The Olympics have now come and gone. The excitement and the drama, the anxiety and the relief, have all subsided. Real life makes its triumphant return.
Imagine for a moment what “real life” will now be like for young Penny Oleksiak. At the tender age of 16, she earned a spot on Canada’s Olympic team. In her first Olympics (please note that…her FIRST Olympics) not only did she perform well, she medalled. Not only did she medal, she won 4 medals: 1 gold, 1 silver, and 2 bronze. Now unofficially dubbed as Canada’s “Best-Ever Summer Olympian,” where does she go from here?
The pressure to be better 4 years from now at the next Olympics will no doubt be tremendous. Will she be expected to win 6 medals? All golds? What?
Imagine for a moment what “real life” is like for a phenom like Connor McDavid. At 19, he’s entering his sophomore season and is no longer a rookie pro-hockey player. According to a Google search, he’ll earn $832,500 US this upcoming season (approximately $1,071,000 Cdn at current exchange rates.) He lives life under a microscope, in the spotlight, and by being a part of the Edmonton Oilers, he is certainly a big fish in a small pond. (Enough metaphors for you?)
The pressure to be better this season, and each season going forward will no doubt be tremendous. Will he be expected to score 30 goals? 40 goals? Eclipse Gretzky’s records? What?
These are examples of two exemplary young Canadians who have worked harder, and overcome more challenges, than almost everyone in order to achieve what they have.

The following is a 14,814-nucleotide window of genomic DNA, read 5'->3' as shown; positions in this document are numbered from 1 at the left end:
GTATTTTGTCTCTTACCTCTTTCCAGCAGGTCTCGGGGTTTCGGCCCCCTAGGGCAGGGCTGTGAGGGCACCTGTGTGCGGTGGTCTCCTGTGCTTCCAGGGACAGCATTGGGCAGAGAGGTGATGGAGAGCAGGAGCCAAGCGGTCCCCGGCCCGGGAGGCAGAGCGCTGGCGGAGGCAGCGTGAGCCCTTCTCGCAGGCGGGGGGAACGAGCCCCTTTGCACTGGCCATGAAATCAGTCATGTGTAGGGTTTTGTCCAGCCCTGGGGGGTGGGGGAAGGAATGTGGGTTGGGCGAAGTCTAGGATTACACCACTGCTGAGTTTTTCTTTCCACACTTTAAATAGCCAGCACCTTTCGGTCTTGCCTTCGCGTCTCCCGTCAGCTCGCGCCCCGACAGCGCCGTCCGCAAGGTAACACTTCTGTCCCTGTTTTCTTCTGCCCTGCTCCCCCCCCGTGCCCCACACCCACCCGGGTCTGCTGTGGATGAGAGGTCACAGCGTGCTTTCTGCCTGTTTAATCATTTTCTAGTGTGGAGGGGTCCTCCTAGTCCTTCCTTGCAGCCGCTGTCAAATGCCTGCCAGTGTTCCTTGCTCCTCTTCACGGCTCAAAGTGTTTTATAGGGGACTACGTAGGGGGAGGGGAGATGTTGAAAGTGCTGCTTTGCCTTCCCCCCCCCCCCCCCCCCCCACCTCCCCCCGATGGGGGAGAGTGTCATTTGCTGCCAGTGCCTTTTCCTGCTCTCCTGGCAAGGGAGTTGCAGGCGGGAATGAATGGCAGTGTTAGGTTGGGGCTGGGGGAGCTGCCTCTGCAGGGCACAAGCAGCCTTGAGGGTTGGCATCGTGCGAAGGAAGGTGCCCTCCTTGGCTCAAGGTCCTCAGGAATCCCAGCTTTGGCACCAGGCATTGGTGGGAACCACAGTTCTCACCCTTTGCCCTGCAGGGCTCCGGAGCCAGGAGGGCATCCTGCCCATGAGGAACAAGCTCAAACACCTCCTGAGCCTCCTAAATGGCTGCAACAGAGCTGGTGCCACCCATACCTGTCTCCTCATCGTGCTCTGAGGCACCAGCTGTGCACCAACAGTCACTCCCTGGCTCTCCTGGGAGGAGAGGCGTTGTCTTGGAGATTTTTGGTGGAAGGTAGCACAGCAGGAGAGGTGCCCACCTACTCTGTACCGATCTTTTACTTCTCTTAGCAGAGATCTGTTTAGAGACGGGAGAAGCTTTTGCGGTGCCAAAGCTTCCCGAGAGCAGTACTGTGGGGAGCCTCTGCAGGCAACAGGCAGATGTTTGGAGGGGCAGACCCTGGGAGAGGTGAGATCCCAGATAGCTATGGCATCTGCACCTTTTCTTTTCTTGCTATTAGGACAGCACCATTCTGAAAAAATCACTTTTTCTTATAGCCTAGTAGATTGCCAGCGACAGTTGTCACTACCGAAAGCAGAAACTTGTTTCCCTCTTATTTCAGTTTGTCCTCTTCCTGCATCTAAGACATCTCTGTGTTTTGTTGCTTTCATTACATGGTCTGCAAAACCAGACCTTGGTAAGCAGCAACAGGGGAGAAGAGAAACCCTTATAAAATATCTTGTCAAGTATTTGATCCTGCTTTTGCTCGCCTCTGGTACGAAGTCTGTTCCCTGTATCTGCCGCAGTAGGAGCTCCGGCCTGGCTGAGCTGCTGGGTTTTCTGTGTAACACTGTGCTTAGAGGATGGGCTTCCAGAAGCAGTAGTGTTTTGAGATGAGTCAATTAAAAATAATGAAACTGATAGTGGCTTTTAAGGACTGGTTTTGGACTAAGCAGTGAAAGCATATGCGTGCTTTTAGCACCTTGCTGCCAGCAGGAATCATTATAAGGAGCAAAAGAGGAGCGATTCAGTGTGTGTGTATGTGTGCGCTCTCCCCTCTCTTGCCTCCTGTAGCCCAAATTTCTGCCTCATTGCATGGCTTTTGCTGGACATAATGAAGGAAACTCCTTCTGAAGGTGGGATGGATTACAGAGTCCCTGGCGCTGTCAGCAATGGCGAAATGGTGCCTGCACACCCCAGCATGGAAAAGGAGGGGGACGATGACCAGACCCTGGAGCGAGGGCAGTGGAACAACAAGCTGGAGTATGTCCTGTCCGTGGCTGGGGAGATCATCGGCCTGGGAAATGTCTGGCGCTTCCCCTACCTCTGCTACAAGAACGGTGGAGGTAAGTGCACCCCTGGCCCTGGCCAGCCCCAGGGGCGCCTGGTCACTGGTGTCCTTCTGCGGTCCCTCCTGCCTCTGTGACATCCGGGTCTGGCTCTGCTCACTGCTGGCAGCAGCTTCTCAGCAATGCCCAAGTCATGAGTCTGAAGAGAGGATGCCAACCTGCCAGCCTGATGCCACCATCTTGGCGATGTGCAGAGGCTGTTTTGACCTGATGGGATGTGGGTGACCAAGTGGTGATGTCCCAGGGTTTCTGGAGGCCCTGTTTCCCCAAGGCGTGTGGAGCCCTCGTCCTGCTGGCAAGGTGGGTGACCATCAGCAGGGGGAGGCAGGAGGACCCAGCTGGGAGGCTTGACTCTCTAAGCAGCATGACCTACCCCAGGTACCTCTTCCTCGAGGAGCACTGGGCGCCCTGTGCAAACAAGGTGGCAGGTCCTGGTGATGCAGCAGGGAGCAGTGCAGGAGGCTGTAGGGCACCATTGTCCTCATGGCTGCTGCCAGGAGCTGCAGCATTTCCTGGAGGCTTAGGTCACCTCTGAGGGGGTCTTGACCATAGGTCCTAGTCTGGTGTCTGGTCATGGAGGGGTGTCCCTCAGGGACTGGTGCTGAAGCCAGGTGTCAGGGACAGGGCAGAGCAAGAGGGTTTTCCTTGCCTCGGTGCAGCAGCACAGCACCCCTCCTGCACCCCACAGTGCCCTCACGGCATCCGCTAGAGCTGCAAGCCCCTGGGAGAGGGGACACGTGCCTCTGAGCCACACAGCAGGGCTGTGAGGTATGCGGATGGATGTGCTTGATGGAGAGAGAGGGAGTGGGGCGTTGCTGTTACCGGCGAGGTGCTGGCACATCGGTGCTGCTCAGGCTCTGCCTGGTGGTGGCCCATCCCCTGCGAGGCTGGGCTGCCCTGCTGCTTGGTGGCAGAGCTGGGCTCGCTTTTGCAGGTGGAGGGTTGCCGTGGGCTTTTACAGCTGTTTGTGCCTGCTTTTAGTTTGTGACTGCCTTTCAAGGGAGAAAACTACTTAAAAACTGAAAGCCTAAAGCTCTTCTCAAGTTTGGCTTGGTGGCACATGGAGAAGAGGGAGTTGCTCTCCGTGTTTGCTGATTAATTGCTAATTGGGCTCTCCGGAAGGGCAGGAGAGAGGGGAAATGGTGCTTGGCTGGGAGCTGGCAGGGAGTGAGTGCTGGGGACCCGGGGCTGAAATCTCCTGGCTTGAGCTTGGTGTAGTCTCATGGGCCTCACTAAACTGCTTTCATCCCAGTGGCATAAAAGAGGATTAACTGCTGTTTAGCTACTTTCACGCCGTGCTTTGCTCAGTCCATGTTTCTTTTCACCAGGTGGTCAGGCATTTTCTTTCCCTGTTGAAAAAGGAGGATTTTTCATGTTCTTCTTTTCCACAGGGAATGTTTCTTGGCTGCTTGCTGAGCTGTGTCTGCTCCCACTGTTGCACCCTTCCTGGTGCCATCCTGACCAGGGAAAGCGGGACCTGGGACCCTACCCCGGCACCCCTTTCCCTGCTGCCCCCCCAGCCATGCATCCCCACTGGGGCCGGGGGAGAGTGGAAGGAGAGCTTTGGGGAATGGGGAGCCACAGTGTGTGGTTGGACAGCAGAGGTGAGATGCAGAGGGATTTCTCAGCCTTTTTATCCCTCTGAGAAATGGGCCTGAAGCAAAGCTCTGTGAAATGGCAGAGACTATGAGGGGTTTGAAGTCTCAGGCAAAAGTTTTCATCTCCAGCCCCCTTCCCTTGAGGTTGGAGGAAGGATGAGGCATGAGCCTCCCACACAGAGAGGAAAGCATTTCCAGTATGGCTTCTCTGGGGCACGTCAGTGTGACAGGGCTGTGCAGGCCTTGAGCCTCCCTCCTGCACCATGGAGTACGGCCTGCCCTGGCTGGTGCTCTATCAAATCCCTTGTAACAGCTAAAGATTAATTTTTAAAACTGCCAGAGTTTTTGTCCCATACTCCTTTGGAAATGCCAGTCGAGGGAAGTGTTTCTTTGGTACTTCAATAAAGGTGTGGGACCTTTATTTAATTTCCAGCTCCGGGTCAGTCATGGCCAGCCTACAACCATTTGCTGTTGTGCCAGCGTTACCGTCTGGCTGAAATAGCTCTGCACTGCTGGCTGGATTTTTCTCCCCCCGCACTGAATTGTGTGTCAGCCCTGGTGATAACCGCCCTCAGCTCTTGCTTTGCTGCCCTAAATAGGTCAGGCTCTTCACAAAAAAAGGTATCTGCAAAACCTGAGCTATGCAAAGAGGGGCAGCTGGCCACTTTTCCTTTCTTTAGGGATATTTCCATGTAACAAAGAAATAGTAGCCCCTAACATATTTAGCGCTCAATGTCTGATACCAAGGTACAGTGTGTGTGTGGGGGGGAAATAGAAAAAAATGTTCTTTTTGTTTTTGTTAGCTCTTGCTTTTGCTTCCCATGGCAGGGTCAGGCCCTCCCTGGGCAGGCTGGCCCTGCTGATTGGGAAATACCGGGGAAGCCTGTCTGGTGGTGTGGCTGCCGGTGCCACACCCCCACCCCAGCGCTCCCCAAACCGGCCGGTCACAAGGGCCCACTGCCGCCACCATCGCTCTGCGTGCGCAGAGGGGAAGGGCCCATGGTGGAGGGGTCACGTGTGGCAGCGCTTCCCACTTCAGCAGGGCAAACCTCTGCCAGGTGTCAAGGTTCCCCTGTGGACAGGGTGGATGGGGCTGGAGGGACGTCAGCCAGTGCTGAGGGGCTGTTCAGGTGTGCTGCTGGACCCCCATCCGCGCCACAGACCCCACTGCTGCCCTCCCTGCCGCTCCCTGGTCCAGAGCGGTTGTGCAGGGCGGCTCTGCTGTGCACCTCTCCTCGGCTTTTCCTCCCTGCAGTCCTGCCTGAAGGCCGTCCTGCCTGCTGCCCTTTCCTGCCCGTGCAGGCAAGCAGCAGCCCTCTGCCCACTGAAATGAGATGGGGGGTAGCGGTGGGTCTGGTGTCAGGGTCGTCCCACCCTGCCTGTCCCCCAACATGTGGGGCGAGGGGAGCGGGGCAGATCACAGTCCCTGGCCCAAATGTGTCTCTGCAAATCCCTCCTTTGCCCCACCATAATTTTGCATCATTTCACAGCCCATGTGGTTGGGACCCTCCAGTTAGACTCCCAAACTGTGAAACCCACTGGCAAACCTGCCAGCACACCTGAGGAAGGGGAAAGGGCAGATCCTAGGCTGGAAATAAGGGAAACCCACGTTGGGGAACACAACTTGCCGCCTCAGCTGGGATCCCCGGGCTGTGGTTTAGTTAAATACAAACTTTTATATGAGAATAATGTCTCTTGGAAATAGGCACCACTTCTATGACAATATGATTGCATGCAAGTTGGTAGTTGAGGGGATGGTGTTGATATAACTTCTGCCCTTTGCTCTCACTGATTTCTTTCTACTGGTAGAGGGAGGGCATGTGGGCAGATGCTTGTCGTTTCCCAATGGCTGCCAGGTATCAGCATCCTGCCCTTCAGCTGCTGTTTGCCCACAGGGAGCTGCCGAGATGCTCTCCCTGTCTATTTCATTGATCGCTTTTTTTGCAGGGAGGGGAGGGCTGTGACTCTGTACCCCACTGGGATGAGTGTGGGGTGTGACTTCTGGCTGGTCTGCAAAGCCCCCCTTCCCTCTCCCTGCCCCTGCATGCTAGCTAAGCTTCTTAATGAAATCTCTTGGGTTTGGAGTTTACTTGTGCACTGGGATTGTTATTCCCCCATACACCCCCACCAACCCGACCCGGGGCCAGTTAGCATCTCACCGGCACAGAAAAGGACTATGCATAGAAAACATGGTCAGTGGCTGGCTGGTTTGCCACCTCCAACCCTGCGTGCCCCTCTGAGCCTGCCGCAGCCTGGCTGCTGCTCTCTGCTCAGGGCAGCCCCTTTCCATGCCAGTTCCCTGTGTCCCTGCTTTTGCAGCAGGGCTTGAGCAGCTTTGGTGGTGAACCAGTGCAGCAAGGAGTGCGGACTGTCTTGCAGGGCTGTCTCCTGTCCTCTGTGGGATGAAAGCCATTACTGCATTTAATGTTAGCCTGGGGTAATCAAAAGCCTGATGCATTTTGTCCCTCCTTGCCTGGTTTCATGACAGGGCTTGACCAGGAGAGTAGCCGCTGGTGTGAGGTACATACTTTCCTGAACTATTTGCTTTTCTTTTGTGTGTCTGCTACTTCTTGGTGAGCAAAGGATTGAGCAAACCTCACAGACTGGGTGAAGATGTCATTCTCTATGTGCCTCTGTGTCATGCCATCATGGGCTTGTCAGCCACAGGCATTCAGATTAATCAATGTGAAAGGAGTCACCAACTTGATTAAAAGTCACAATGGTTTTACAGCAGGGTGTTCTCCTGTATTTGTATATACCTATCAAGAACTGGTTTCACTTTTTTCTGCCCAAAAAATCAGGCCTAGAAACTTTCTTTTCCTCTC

What happens if they can’t follow up to their early success? What if the pressure gets to them? What if they fail to meet expectations? Fear is an incredible demotivator…
Neither of these 2 young athletes will disappoint. Even if their future success is pale in comparison to what they have already achieved to date, no one can take away what they have accomplished before 20 years of age. So what if they have long and successful careers? No matter how you slice it, they will be ready to retire in the next 15-20 years…old hags in their mid-30’s.
While it is easy for us as “regular people” to glorify the thought of retiring from a professional sports career before age 40, living the good life for the rest of our days, it’s just not that easy, nor is it real. While physically my prime is behind me, now in my 40’s I have more to offer, more to contribute, and can make bigger and better change in the world than I could have as a 20-something. Mine has been an evolution. But for young athletes, it’s a reinvention.
What does someone who was at the peak of their career, and earning power, in their 20’s do once they’ve retired in the 30’s or 40’s? How does one reinvent oneself when one was once at the top of the world? It’s got to be awfully bloody difficult to overcome the mental and emotional hurdles that threaten the efforts of these people to reinvent themselves, to find new purpose, to contribute, to make a difference…
I certainly do not envy them…
You, as a business owner, will hopefully have the opportunity to reinvent yourself. That is to mean that you’ve lived long enough to be able to enjoy retirement! It is not something to fear and loathe, it is something to celebrate and enjoy! Do not bemoan living long; it beats the alternative.
Life will change, and your ability to adapt is your key to success. How are you planning to reinvent yourself for when the time comes? Who are you looking to for help?
From the Home Quarter
If you’re a farmer getting on in years, and if farming is all you’ve done, then you are likely facing a reinvention in the future. But as a farmer with decades of tenure, at least you are not reinventing yourself during a possible mid-life crisis, like a young athlete who was once on top of the world…